2003 Findings on the Worst Forms of Child Labor - Sierra Leone
|Publisher||United States Department of Labor|
|Author||Bureau of International Labor Affairs|
|Publication Date||29 April 2004|
|Cite as||United States Department of Labor, 2003 Findings on the Worst Forms of Child Labor - Sierra Leone, 29 April 2004, available at: http://www.refworld.org/docid/48c8ca33c.html [accessed 23 April 2014]|
Government Policies and Programs to Eliminate the Worst Forms of Child Labor
The Government of Sierra Leone, with support from the African Development Bank and the Islamic Development Bank, is constructing 600 new primary schools and 100 junior secondary schools, and furnishing them with textbooks, furniture and other needed equipment. The Voice of Children, a radio program run by children for children, was launched in February 2003 and is supported by the Government of Sierra Leone. The government has also established a National Commission for War-Affected Children whose goals are to provide support to demobilized child combatants, to develop and implement strategies to ensure that the needs of young girls are addressed, and to continue to provide services for children who are separated from their parents.
The government has created a National Education Action Plan emphasizing improvements in the quality and relevance of education, expanding access to primary education, especially for girls and the rural poor, and building the planning and management capacity of the Ministry of Education, Science and Technology. The World Bank is currently supporting a program to help Sierra Leone's schools meet basic standards in a post-conflict environment and to build up the capacity of the Ministry of Education, Science, and Technology to deliver educational services. The Minister of Education, Science and Technology has stated that the national government will pay the fees for the National Primary School Exams and the Basic Education Certificate Education exams, and has pledged to reduce the cost of textbooks by 60 percent. UNICEF is engaged in projects to renovate schools, distribute teaching materials and equipment, retrain teachers, and promote girls' education.
Incidence and Nature of Child Labor
In 2000, UNICEF estimated that 72 percent of children ages 5to 14 years in Sierra Leone were working. The survey estimated that 2 percent of children between 5 and 14 perform paid work, while 48 percent of children in Sierra Leone perform unpaid work for someone other than a household member. The survey also found that 10 percent of children spend more than 4 hours perday on domestic work, such as cooking, shopping, and cleaning. Children in Sierra Leone work in family businesses and as petty vendors, and seasonally on family subsistence farms. Street children are employed by adults to sell, steal and beg, and hundreds of children mine alluvial diamond fields. Teenage prostitution has reportedly become a significant problem as a result of migration from rural areas to Freetown and other urban areas during the war. Children were reportedly trafficked from Sierra Leone to Liberia as forced conscripts, and some are trafficked to Europe in false adoption schemes.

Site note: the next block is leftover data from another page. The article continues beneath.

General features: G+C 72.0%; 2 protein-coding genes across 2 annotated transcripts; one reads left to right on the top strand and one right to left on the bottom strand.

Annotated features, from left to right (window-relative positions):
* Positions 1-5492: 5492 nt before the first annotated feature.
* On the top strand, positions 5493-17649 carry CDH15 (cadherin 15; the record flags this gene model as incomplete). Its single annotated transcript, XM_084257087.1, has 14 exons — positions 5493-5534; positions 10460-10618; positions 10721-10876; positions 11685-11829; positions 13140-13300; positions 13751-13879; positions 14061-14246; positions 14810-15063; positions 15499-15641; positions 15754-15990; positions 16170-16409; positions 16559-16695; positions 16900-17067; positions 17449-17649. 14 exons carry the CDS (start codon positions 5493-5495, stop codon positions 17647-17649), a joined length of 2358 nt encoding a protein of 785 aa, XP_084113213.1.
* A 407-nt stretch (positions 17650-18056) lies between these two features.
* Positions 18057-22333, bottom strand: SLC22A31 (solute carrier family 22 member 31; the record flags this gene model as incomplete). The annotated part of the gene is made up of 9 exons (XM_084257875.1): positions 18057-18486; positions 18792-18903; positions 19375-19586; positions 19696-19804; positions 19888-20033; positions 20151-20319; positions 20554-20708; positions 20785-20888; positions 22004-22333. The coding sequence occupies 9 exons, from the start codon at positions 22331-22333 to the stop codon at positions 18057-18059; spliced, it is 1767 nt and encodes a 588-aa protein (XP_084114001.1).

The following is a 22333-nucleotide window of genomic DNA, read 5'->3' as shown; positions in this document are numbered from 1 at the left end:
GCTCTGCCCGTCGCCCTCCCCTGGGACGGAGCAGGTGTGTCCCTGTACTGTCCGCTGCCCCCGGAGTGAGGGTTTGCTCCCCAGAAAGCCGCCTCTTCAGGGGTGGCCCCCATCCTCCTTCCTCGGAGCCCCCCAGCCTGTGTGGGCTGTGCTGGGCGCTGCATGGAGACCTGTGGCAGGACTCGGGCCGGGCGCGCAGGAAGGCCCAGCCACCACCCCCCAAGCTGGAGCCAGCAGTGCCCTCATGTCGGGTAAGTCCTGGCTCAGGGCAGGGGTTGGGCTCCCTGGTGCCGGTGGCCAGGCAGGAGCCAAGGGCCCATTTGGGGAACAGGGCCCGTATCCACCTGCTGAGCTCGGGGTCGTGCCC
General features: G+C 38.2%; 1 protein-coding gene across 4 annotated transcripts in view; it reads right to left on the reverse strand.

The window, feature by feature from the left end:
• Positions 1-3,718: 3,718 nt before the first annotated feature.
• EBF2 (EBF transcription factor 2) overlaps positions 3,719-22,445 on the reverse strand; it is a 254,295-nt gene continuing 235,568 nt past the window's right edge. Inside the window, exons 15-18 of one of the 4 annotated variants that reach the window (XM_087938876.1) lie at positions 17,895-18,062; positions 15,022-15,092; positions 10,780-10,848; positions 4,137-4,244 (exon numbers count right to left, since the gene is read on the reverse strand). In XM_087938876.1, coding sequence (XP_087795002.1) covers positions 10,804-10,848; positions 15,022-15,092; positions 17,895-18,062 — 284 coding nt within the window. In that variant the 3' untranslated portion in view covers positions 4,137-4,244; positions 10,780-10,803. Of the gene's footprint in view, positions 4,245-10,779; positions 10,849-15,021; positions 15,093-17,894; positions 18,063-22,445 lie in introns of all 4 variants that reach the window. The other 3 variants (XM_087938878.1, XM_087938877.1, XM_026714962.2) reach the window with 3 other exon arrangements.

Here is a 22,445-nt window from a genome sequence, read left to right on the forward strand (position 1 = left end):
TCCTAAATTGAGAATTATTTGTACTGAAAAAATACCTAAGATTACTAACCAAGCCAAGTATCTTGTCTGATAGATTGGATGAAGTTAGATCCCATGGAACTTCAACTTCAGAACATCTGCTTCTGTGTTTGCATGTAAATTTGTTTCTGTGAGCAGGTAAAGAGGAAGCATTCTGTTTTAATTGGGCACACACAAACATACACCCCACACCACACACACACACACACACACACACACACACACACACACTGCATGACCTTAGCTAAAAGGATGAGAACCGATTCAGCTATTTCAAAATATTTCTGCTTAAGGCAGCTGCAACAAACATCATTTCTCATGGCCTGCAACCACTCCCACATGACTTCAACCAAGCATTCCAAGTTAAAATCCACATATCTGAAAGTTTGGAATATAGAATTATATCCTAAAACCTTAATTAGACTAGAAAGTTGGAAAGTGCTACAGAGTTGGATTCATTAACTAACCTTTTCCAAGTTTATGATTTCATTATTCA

Human rights groups estimate that between 6,000 and 10,000 children under 16 years of age were forcibly abducted into military service during the civil war. Most child soldiers served the rebel Revolutionary United Front (RUF) and other military groups, which forced children into their ranks and made them serve as soldiers, sex slaves, or diamond miners. Child soldiers forced into military service by the RUF were required to engage in combat, massacres, and other acts of brutality. In May 2001, following reconciliation talks between the Government of Sierra Leone and the RUF, the RUF began to release child soldiers. Between May 2001 and January 2002, 6,845 children from the RUF and Armed Forces Revolutionary Council (AFRC), and from the government-allied Civil Defense Force (CDF) militias, were disarmed and demobilized. Eight percent of these children were girls. However, UNICEF has identified at least 400 girls who remain with their RUF captors. Also, the number of street children, particularly in urban areas, is rising, and there are reports that children continue to be forced to work in diamond mines by former RUF commanders.